Lenten Bible readings and hymns remind us of God’s love and our opportunity to reflect that love.
Mark W. Tiefel
Each year, as winter yields to spring and as February turns into March, most people are ready for a change in the seasons. Especially in the north we are eager to put colder, harsher days behind us as we look forward to brighter and more cheerful days to come. Perhaps that’s why those who follow the church’s calendar might struggle with the season of Lent.
Between the bright and joyful celebrations of Epiphany and Easter, the Christian church seems to trudge its way through the 40-day journey of Lent. The journey is often marked by messages of abstinence and sacrifice and is accompanied by slow and somber hymns. For many, Lent can carry persistent feelings of guilt. We spend twice as much time in church, singing hymns that seem to take twice as long to sing. We re-examine a brutal story of suffering as we go through the Passion History.
Like the Filet-O-Fish® sandwich on the McDonald’s menu every March, everyone knows what Lent is, but no one seems to like it much. Of all the seasons, Lent seems to be the one that Lutherans love to loathe. Words like love and Lent don’t seem to fit together.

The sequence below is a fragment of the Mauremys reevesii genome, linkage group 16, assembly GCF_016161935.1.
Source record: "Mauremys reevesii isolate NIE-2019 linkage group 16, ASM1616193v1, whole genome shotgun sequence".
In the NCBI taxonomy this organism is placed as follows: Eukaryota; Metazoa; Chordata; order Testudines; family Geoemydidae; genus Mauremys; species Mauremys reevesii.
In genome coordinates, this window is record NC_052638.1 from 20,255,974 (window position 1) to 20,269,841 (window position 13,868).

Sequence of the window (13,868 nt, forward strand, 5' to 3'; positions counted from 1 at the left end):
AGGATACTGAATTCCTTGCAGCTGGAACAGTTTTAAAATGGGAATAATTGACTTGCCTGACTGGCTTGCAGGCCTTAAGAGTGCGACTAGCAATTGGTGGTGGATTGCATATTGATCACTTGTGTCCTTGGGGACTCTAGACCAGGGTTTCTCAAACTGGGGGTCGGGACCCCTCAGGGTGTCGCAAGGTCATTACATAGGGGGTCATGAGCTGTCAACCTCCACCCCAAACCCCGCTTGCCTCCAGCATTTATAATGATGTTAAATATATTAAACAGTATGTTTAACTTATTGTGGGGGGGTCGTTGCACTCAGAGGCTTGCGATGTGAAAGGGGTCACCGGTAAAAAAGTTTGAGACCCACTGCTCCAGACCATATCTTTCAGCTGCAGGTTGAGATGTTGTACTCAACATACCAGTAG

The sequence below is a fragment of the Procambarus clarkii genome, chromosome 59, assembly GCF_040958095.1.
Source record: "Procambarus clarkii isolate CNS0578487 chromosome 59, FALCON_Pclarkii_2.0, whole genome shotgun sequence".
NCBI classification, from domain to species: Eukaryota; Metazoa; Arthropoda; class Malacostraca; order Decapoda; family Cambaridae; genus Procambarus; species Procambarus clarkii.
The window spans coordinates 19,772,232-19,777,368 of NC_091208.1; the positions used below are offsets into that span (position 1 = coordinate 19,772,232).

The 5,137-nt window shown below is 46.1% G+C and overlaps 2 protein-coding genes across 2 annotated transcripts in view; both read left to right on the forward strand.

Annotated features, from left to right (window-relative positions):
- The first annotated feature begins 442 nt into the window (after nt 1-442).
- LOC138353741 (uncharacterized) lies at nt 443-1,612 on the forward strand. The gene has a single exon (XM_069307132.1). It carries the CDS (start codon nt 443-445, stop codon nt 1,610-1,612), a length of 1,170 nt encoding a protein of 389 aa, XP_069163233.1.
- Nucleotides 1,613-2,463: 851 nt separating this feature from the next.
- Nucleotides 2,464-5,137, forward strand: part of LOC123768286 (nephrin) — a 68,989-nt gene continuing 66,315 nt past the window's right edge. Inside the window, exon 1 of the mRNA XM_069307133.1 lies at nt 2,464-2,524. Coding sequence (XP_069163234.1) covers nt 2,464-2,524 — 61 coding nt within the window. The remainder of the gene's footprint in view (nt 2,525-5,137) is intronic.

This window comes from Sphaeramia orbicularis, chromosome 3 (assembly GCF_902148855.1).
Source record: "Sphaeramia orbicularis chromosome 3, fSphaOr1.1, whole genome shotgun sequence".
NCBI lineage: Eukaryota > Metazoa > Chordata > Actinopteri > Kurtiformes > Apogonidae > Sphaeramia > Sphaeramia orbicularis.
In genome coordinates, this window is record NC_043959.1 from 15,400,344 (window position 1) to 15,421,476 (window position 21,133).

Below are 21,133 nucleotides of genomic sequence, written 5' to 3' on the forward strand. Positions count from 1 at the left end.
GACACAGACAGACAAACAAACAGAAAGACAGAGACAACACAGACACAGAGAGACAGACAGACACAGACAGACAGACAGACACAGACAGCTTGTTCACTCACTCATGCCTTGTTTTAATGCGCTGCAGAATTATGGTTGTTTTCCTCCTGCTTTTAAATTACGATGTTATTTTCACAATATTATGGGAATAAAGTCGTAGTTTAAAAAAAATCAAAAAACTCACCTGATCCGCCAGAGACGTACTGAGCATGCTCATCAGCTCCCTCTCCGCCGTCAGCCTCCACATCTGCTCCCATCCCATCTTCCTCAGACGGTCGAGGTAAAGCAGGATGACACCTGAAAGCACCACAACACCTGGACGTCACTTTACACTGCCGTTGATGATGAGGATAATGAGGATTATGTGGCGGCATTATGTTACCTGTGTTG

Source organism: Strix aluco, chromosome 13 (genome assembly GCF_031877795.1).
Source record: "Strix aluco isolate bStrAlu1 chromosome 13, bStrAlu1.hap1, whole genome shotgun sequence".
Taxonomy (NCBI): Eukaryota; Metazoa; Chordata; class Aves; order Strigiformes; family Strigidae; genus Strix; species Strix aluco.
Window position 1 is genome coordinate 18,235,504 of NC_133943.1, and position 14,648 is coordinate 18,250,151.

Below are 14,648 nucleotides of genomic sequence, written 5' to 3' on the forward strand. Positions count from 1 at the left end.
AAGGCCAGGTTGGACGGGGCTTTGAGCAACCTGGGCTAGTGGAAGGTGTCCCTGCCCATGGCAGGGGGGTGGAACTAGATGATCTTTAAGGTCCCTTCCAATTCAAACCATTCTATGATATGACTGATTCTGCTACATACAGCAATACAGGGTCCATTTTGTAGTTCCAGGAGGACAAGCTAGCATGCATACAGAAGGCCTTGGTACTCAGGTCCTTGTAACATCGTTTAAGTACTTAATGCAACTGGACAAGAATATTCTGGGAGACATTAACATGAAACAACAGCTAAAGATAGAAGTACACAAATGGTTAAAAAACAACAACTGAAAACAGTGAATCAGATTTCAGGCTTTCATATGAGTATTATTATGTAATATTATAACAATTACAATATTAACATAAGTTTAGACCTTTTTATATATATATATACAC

But when we look closer, we find plenty of reasons that Lent is all about love.
Love conquers all
The season, which starts on Ash Wednesday, begins a 40-day journey ending on Easter. The six Sundays in Lent, which aren’t counted in the 40-day figure, provide powerful pictures of Jesus at work. In each of them, we see the Savior waging war against all those who were opposed to him and against everything that might threaten our faith. He battles the devil and his temptations (Matthew 4:1-11; see also pp. 28,29), the Pharisees and their man-made rules (John 9:1-39), and even his own disciples when they didn’t understand the cross (Mark 8:31-38).
At the same time, we see our Savior fighting for people. He defeats the doubts of Nicodemus (John 3:1-17), the fears of the woman at the well (John 4:5-26), and the spiritual blindness of the human heart (John 9:1-39).